The Judiciary is grappling with huge case backlogs that it attributes to fewer-than-needed numbers of under-resourced staff as well as constraints originating from other Justice, Law and Order Sector (JLOS) players.

Those who still want the judicial wigs and robes to be used as judicial attires, speaking on condition of anonymity to freely express themselves, said: “It becomes a problem if we abuse it. The dress code of judges is more than just a sisal wig or whatever material is used. It signifies authority, power, wisdom and commands respect. I love my judicial robe. The dress code made me work towards it.”

A magistrate took issue with the proposal to abandon the judges’ unforms, arguing that “…and some of us, we are working hard to wear it before it’s removed”.
Chief Justice Alfonse Owiny-Dollo, who heads the Judiciary, could not be drawn to this the polarising matter in detail.

“There are ongoing discussions within the legal circles on this matter and at an appropriate time, we shall communicate our position on the same,” he said.

Justice Taddeo Asiimwe, the president of the Uganda Judicial Officers’ Association (UJOA), an umbrella association of all judicial officers in the country, spoke in favour of the wigs and robes.

“As long as the Judiciary still recognises it as the official attire, we shall continue wearing it until such a time when the Judiciary head says to the contrary but as of now, they are still recognised,” he said.

He added: “I think the debate is wasting people’s time, it’s an individual choice on what they should wear. I don’t think they should dictate on what I should put on and if I am convinced that I need an official gown or wig, I can wear it.”

Some of the judicial officers are proposing that instead of completely doing away with the colonial judicial attires, an African attire should be fashioned to replace them.

“That way, Ugandans will participate in the administrations of justice as enshrined in the Constitution, for judicial power is derived from them,” registrar Godfrey Kaweesa, the former president of UJOA, said.
The uniforms, he suggested, could be locally-tailored to save on foreign currency.

Africans ditch uniform

In the neighbouring Kenya, former Chief Justice, Justice Willy Mutunga, called for the removal of judicial wigs from the courtroom, arguing that they were a foreign burden imposed on foreigners.
His administration swapped the traditional British red robes for a ‘Kenyanised’ green-and-yellow dressing.

However, the change in the judicial attires wasn’t welcomed by many Kenyan judges and lawyers who saw the wigs and robes as their own uniforms, items that elevate a courtroom, despite them being colonial wear.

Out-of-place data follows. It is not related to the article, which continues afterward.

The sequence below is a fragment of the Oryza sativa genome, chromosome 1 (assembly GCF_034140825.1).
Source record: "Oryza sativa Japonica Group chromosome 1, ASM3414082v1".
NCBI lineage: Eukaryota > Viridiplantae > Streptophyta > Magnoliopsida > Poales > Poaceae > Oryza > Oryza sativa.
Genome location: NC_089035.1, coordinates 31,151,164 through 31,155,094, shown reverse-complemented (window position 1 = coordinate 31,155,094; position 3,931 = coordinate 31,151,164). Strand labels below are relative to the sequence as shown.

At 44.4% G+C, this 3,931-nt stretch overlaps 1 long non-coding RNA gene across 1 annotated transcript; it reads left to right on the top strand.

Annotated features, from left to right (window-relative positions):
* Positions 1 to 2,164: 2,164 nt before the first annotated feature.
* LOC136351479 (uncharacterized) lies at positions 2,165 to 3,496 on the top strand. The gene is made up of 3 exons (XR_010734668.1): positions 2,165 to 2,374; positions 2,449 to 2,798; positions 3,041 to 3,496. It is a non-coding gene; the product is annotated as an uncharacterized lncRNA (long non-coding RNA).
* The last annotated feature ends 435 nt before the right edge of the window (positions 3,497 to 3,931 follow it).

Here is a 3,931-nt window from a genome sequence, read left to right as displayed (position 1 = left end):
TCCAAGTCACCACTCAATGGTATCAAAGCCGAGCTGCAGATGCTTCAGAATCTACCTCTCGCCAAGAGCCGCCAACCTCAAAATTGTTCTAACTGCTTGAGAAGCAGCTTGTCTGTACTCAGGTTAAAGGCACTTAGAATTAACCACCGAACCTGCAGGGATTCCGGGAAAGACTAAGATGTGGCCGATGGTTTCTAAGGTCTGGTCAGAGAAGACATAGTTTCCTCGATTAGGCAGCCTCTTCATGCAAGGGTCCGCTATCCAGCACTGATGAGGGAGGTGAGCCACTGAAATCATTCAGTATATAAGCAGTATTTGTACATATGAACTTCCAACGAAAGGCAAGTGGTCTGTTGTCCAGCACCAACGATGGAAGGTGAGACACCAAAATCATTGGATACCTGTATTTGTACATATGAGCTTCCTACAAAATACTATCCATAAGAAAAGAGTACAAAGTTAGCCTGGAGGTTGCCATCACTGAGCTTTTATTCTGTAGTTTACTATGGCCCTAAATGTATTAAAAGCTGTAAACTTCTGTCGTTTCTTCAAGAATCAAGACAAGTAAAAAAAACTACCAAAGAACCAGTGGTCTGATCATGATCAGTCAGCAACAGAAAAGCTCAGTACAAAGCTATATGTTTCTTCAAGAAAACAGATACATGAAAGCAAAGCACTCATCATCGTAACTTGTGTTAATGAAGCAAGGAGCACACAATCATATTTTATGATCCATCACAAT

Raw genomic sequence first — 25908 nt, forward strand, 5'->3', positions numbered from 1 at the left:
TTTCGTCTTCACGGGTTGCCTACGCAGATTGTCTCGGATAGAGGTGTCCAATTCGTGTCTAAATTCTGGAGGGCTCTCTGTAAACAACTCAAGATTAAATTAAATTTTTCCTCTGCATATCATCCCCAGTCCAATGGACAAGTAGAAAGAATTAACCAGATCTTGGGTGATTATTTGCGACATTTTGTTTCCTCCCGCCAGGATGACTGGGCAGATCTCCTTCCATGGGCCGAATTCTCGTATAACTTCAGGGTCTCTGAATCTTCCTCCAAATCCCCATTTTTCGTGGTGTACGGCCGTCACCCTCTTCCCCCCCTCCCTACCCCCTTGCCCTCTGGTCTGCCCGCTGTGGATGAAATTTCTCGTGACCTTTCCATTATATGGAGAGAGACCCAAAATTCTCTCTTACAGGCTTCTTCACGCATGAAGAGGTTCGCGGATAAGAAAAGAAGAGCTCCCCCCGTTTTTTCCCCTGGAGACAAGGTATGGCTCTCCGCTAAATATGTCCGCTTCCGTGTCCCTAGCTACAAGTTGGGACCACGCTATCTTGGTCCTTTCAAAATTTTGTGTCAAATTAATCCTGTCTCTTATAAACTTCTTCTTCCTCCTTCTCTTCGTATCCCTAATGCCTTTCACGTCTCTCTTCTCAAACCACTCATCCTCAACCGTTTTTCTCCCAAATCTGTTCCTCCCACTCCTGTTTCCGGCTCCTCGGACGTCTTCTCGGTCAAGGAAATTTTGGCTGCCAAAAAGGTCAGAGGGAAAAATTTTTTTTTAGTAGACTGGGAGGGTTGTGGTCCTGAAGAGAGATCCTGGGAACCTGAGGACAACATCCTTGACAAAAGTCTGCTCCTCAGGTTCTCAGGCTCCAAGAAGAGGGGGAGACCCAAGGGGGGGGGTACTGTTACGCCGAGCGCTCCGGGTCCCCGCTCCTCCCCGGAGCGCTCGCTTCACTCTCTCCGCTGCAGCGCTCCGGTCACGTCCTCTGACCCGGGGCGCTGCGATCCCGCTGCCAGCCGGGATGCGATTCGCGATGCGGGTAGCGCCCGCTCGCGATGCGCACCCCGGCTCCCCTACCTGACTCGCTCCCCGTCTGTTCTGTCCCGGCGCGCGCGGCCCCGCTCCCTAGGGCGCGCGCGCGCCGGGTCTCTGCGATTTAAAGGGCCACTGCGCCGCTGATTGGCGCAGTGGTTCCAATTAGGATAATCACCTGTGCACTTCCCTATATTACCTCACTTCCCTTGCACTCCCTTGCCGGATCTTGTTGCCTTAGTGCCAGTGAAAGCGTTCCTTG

In 2019, the Constitutional Court in Malawi suspended the wearing of judicial wigs and robes by judges and lawyers due to the heat wave. Various media outlets reported that the temperatures in some parts of the southern African country had hit 45 degrees Celsius, or 113 degrees Fahrenheit, making wearing the thick judicial uniforms. The attire was henceforth suspended. 

History of wigs

In July 2017, the Independent newspaper of the United Kingdom reported that the curly horsehair wigs have been used in courts since the 1600s, during the reign of Charles II, when they became a symbol of the British judicial system. Some historians note that French King Louis XIV initially popularised the wigs and robes when he used it allegedly to conceal his balding head.

According to the newspaper, by the 18th century, the judicial attire was used to distinguish judges, lawyers and other members of the upper class. Enter the word “bigwig” into the lexicon. Other British Commonwealth countries such as Australia and Canada inherited the wigs and robes, which they have now ditched.

Attire occasion

According to the Mr Jamson Karemani, the Judiciary spokesman, when a judge has a civil case to preside over in an open court room, they wear a black robe. But if they preside over a criminal case, they don a red robe. Mr Karemani adds that when a judge is presiding over a case from the chambers, they do not need to wear a judicial robe or wig. “…and if they are attending an official function, they wear a long robe and long wig which are ceremonial attires. The lower Bench (magistrates) wears a black robe, but without a wig unlike their upper Bench counterparts,” he said.